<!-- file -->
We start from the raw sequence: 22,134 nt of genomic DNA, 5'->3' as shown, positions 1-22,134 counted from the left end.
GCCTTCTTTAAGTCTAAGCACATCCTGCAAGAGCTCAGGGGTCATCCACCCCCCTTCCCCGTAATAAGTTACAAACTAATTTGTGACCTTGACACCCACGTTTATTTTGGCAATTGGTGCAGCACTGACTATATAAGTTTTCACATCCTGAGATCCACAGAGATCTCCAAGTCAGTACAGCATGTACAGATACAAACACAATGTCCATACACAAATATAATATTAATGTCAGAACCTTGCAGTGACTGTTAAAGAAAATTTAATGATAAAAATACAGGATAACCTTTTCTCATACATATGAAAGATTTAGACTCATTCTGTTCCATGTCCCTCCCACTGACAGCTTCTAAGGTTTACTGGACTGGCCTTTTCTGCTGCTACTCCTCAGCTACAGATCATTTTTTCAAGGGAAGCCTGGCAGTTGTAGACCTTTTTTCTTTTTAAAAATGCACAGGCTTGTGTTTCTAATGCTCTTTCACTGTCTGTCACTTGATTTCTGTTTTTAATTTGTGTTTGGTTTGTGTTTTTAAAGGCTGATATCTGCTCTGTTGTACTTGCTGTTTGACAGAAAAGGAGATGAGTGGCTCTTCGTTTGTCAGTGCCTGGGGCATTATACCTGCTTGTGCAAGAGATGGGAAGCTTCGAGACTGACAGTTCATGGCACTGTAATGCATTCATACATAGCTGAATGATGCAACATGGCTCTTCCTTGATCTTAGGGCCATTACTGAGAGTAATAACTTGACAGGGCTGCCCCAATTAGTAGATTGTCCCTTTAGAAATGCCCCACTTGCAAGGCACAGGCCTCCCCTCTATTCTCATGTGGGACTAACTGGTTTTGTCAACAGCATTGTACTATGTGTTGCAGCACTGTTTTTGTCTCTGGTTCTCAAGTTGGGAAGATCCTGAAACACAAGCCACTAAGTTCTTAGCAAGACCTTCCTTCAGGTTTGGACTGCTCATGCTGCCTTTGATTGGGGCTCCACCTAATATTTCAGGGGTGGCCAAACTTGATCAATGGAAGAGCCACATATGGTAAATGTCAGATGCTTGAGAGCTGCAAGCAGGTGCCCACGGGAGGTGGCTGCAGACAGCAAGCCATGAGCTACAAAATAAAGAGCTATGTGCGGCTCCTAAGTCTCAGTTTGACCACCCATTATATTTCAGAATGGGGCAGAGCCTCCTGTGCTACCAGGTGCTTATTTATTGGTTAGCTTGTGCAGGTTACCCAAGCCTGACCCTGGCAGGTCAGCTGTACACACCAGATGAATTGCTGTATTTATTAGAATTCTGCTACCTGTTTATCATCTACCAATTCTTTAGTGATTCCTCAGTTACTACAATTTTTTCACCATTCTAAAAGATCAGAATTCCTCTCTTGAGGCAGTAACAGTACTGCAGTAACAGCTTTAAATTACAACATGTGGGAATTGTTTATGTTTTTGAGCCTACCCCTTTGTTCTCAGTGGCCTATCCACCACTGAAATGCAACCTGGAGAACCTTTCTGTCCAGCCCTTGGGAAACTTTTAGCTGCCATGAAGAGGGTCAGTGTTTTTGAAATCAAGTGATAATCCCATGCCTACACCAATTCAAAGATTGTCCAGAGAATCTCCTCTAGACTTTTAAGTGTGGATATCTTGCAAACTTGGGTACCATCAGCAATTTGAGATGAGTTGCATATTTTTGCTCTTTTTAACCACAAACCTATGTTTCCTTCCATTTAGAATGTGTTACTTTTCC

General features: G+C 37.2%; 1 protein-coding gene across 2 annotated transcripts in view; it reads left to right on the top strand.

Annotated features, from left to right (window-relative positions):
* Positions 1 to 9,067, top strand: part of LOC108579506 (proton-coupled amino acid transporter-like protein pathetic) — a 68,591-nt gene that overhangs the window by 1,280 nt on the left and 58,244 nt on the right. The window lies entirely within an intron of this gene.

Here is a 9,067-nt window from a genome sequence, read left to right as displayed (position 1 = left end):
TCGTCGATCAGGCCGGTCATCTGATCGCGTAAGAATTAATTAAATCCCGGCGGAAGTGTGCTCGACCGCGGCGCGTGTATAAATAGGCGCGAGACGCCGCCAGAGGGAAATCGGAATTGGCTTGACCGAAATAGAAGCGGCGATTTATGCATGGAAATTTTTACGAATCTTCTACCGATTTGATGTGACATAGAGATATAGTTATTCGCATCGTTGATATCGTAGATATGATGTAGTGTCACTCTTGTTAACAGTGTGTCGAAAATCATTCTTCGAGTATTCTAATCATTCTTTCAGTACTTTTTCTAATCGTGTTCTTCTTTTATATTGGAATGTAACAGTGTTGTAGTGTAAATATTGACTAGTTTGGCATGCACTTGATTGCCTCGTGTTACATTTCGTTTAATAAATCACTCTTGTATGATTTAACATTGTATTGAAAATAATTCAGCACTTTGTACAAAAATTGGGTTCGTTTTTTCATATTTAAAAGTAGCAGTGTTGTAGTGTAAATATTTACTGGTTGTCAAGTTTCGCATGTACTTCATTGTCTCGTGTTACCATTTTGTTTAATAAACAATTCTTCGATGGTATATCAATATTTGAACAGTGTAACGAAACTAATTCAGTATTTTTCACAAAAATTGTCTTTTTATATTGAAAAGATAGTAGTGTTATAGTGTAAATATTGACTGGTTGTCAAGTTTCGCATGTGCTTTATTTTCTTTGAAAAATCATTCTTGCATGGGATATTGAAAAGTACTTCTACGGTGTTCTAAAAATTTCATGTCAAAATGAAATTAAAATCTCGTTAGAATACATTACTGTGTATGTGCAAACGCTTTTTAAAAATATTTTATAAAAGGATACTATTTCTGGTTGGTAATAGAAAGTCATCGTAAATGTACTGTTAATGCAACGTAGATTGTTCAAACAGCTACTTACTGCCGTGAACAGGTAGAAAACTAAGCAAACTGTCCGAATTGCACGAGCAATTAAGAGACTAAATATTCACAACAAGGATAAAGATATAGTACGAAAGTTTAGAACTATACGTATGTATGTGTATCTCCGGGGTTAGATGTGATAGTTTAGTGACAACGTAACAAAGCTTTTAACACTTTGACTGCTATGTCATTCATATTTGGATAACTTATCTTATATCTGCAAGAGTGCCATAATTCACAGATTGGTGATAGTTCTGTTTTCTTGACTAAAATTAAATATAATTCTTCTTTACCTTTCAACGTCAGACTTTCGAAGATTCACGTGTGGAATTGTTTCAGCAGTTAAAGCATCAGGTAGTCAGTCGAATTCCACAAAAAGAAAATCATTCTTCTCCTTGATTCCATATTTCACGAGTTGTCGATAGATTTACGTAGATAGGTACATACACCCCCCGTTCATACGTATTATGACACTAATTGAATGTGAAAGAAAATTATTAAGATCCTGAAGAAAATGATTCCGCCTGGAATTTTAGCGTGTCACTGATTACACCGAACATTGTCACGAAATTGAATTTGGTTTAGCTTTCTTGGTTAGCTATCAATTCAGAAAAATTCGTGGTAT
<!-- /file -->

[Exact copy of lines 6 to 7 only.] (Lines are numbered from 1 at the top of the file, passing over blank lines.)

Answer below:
Here is a 9,067-nt window from a genome sequence, read left to right as displayed (position 1 = left end):
TCGTCGATCAGGCCGGTCATCTGATCGCGTAAGAATTAATTAAATCCCGGCGGAAGTGTGCTCGACCGCGGCGCGTGTATAAATAGGCGCGAGACGCCGCCAGAGGGAAATCGGAATTGGCTTGACCGAAATAGAAGCGGCGATTTATGCATGGAAATTTTTACGAATCTTCTACCGATTTGATGTGACATAGAGATATAGTTATTCGCATCGTTGATATCGTAGATATGATGTAGTGTCACTCTTGTTAACAGTGTGTCGAAAATCATTCTTCGAGTATTCTAATCATTCTTTCAGTACTTTTTCTAATCGTGTTCTTCTTTTATATTGGAATGTAACAGTGTTGTAGTGTAAATATTGACTAGTTTGGCATGCACTTGATTGCCTCGTGTTACATTTCGTTTAATAAATCACTCTTGTATGATTTAACATTGTATTGAAAATAATTCAGCACTTTGTACAAAAATTGGGTTCGTTTTTTCATATTTAAAAGTAGCAGTGTTGTAGTGTAAATATTTACTGGTTGTCAAGTTTCGCATGTACTTCATTGTCTCGTGTTACCATTTTGTTTAATAAACAATTCTTCGATGGTATATCAATATTTGAACAGTGTAACGAAACTAATTCAGTATTTTTCACAAAAATTGTCTTTTTATATTGAAAAGATAGTAGTGTTATAGTGTAAATATTGACTGGTTGTCAAGTTTCGCATGTGCTTTATTTTCTTTGAAAAATCATTCTTGCATGGGATATTGAAAAGTACTTCTACGGTGTTCTAAAAATTTCATGTCAAAATGAAATTAAAATCTCGTTAGAATACATTACTGTGTATGTGCAAACGCTTTTTAAAAATATTTTATAAAAGGATACTATTTCTGGTTGGTAATAGAAAGTCATCGTAAATGTACTGTTAATGCAACGTAGATTGTTCAAACAGCTACTTACTGCCGTGAACAGGTAGAAAACTAAGCAAACTGTCCGAATTGCACGAGCAATTAAGAGACTAAATATTCACAACAAGGATAAAGATATAGTACGAAAGTTTAGAACTATACGTATGTATGTGTATCTCCGGGGTTAGATGTGATAGTTTAGTGACAACGTAACAAAGCTTTTAACACTTTGACTGCTATGTCATTCATATTTGGATAACTTATCTTATATCTGCAAGAGTGCCATAATTCACAGATTGGTGATAGTTCTGTTTTCTTGACTAAAATTAAATATAATTCTTCTTTACCTTTCAACGTCAGACTTTCGAAGATTCACGTGTGGAATTGTTTCAGCAGTTAAAGCATCAGGTAGTCAGTCGAATTCCACAAAAAGAAAATCATTCTTCTCCTTGATTCCATATTTCACGAGTTGTCGATAGATTTACGTAGATAGGTACATACACCCCCCGTTCATACGTATTATGACACTAATTGAATGTGAAAGAAAATTATTAAGATCCTGAAGAAAATGATTCCGCCTGGAATTTTAGCGTGTCACTGATTACACCGAACATTGTCACGAAATTGAATTTGGTTTAGCTTTCTTGGTTAGCTATCAATTCAGAAAAATTCGTGGTAT